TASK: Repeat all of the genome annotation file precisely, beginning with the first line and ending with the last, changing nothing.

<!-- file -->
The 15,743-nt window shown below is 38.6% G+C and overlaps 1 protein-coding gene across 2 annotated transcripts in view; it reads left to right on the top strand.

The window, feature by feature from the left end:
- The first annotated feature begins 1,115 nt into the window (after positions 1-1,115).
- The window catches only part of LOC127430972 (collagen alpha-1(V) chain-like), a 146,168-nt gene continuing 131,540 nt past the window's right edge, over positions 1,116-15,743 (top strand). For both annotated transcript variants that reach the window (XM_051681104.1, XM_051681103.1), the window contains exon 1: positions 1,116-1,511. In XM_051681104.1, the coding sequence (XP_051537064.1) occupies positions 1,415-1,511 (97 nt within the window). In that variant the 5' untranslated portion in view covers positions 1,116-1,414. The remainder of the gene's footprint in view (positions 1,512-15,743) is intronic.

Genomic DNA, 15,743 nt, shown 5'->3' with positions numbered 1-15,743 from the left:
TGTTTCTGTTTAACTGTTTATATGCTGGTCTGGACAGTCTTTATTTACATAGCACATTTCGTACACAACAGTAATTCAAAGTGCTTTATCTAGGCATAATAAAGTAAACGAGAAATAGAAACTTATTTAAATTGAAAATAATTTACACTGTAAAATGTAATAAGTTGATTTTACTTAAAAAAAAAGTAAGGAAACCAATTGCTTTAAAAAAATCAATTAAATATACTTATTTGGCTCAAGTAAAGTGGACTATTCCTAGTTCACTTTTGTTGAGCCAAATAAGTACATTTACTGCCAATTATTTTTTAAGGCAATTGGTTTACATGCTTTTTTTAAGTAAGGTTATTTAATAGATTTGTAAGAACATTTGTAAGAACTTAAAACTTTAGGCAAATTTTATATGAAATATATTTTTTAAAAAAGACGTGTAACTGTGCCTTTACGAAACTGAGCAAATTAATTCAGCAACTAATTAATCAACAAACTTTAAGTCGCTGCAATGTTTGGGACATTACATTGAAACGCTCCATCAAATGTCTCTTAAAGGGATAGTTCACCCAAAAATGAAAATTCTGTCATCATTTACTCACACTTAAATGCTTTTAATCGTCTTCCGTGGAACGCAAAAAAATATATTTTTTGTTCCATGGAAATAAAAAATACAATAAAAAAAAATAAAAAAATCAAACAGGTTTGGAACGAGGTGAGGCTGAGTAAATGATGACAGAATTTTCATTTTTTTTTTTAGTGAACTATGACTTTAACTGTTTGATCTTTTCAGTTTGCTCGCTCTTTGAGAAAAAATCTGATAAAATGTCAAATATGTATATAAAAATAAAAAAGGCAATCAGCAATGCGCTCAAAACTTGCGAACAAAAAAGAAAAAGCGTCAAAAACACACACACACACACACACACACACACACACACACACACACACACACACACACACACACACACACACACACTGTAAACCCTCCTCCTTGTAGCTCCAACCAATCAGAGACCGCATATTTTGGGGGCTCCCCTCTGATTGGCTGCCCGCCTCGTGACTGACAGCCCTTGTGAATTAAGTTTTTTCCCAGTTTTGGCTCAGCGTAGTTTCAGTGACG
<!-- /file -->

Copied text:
The 15,743-nt window shown below is 38.6% G+C and overlaps 1 protein-coding gene across 2 annotated transcripts in view; it reads left to right on the top strand.

The window, feature by feature from the left end:
- The first annotated feature begins 1,115 nt into the window (after positions 1-1,115).
- The window catches only part of LOC127430972 (collagen alpha-1(V) chain-like), a 146,168-nt gene continuing 131,540 nt past the window's right edge, over positions 1,116-15,743 (top strand). For both annotated transcript variants that reach the window (XM_051681104.1, XM_051681103.1), the window contains exon 1: positions 1,116-1,511. In XM_051681104.1, the coding sequence (XP_051537064.1) occupies positions 1,415-1,511 (97 nt within the window). In that variant the 5' untranslated portion in view covers positions 1,116-1,414. The remainder of the gene's footprint in view (positions 1,512-15,743) is intronic.

Genomic DNA, 15,743 nt, shown 5'->3' with positions numbered 1-15,743 from the left:
TGTTTCTGTTTAACTGTTTATATGCTGGTCTGGACAGTCTTTATTTACATAGCACATTTCGTACACAACAGTAATTCAAAGTGCTTTATCTAGGCATAATAAAGTAAACGAGAAATAGAAACTTATTTAAATTGAAAATAATTTACACTGTAAAATGTAATAAGTTGATTTTACTTAAAAAAAAAGTAAGGAAACCAATTGCTTTAAAAAAATCAATTAAATATACTTATTTGGCTCAAGTAAAGTGGACTATTCCTAGTTCACTTTTGTTGAGCCAAATAAGTACATTTACTGCCAATTATTTTTTAAGGCAATTGGTTTACATGCTTTTTTTAAGTAAGGTTATTTAATAGATTTGTAAGAACATTTGTAAGAACTTAAAACTTTAGGCAAATTTTATATGAAATATATTTTTTAAAAAAGACGTGTAACTGTGCCTTTACGAAACTGAGCAAATTAATTCAGCAACTAATTAATCAACAAACTTTAAGTCGCTGCAATGTTTGGGACATTACATTGAAACGCTCCATCAAATGTCTCTTAAAGGGATAGTTCACCCAAAAATGAAAATTCTGTCATCATTTACTCACACTTAAATGCTTTTAATCGTCTTCCGTGGAACGCAAAAAAATATATTTTTTGTTCCATGGAAATAAAAAATACAATAAAAAAAAATAAAAAAATCAAACAGGTTTGGAACGAGGTGAGGCTGAGTAAATGATGACAGAATTTTCATTTTTTTTTTTAGTGAACTATGACTTTAACTGTTTGATCTTTTCAGTTTGCTCGCTCTTTGAGAAAAAATCTGATAAAATGTCAAATATGTATATAAAAATAAAAAAGGCAATCAGCAATGCGCTCAAAACTTGCGAACAAAAAAGAAAAAGCGTCAAAAACACACACACACACACACACACACACACACACACACACACACACACACACACACACACACACACACACACACTGTAAACCCTCCTCCTTGTAGCTCCAACCAATCAGAGACCGCATATTTTGGGGGCTCCCCTCTGATTGGCTGCCCGCCTCGTGACTGACAGCCCTTGTGAATTAAGTTTTTTCCCAGTTTTGGCTCAGCGTAGTTTCAGTGACG